Pathways are the unsung heroes of the garden; they lead us through a unique, sensory experience. They can set the mood for what lays ahead; adding a sense of mystery or opening up a landscape. When designed poorly, the garden feels disconnected and jerky. But when executed well, one garden area flows seamlessly into the other, allowing the focus to be on the gardens, not on navigating through the landscape.
paths are an excellent example of being both utilitarian and beautifully designed; with the use of materials chosen with great care. On my latest visit a few weeks ago, I photographed paths in only a few garden areas as shown below.
To read a previous article that I wrote, “Pathways In My Backyard”, click here.
View of entrance where the pot is placed….seen from the courtyard
View of courtyard leading to house with paths on either side (not visible)
Courtyard flagstone ends with a different surface used as a transition leading to next garden area.
Center view of path leading to next garden area
Continuation of path seen in last photo looking back towards courtyard. This quiet walkway facilitates an easy transition from one garden area to the next.
The slightly undulating path with an outstanding circular stone design which is at the intersection of another path leading from the Tea Garden and sitting garden to the Tennis Court Garden.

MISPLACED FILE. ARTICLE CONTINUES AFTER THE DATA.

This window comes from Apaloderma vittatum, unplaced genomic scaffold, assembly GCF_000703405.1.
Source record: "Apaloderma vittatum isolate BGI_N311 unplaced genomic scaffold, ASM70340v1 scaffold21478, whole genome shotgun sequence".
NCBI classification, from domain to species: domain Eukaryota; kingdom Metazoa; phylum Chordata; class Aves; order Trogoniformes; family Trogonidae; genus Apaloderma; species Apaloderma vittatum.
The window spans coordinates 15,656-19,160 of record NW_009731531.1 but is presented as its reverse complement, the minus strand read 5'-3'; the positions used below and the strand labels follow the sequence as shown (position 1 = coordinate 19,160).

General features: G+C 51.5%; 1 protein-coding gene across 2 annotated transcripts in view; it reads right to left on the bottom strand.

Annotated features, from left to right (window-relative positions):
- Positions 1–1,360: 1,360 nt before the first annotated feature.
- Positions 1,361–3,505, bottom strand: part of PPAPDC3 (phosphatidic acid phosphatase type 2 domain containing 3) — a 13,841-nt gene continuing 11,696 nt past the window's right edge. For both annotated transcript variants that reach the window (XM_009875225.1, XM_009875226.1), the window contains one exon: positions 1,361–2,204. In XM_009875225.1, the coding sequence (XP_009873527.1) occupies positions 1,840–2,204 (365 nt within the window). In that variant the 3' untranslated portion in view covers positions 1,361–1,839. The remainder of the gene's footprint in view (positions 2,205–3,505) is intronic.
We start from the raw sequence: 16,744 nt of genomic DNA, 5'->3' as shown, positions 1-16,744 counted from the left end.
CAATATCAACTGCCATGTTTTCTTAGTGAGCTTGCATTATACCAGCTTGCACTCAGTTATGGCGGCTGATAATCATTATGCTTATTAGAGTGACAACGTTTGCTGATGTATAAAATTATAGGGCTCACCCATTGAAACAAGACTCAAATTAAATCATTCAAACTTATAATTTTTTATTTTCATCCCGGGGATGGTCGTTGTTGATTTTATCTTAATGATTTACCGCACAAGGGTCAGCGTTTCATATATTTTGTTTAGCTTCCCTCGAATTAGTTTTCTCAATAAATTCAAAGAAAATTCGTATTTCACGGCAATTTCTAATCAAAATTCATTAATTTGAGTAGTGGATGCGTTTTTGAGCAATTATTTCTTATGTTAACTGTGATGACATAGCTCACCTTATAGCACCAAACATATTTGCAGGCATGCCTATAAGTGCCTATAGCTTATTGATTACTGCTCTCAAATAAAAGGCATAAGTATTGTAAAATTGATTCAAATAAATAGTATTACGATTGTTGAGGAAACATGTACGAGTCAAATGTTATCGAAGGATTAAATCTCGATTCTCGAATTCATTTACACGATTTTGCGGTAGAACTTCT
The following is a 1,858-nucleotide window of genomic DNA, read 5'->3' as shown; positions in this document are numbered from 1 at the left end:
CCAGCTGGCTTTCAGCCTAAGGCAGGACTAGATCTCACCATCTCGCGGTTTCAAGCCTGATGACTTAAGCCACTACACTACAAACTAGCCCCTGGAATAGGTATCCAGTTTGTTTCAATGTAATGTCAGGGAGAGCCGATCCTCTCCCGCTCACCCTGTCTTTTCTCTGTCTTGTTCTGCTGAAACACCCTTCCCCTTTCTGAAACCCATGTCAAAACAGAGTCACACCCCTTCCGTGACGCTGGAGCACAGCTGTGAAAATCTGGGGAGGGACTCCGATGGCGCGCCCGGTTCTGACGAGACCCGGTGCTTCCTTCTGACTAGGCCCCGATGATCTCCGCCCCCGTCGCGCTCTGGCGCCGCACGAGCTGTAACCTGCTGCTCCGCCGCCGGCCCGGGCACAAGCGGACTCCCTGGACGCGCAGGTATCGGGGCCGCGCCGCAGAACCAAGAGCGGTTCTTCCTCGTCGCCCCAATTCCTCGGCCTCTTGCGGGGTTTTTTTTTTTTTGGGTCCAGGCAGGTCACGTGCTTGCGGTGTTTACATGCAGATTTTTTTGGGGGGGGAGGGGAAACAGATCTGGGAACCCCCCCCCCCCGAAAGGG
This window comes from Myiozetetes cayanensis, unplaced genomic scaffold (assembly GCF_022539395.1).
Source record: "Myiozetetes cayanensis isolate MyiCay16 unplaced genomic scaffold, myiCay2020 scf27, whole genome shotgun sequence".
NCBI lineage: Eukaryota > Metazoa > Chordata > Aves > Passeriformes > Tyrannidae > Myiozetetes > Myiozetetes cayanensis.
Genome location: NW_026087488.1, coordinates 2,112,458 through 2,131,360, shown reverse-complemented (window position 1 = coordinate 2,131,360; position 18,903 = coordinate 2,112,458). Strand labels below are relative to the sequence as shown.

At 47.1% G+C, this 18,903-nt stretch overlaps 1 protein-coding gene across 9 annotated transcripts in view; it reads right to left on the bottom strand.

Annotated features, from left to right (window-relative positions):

Looking back with a straight line view of grass path, circle stone medallion in the center and a stone walkway leading to the Tennis Court Garden.
View of beautifully designed circular medallion that acts as the central meeting point of the different paths as well as a transition from one area to another.
Looking from edge of medallion towards Tennis Court Garden
A view from stone pavers, looking down steps, and onto the grass path in the Tennis Court Garden.
Fran is the author of the highly-acclaimed book, Digging Deep: Unearthing Your Creative Roots Through Gardening, which Andrew Weil, M.D., recommends as "a profound and inspiring book."
A graduate of the University of Chicago with Honors in Psychology, she is also a gardening and creativity expert, coach, inspirational speaker, CBS radio news gardening correspondent, and Huffington Post Contributor.
Learn more about Fran and get free resources that will help you improve your life at www.fransorin.com.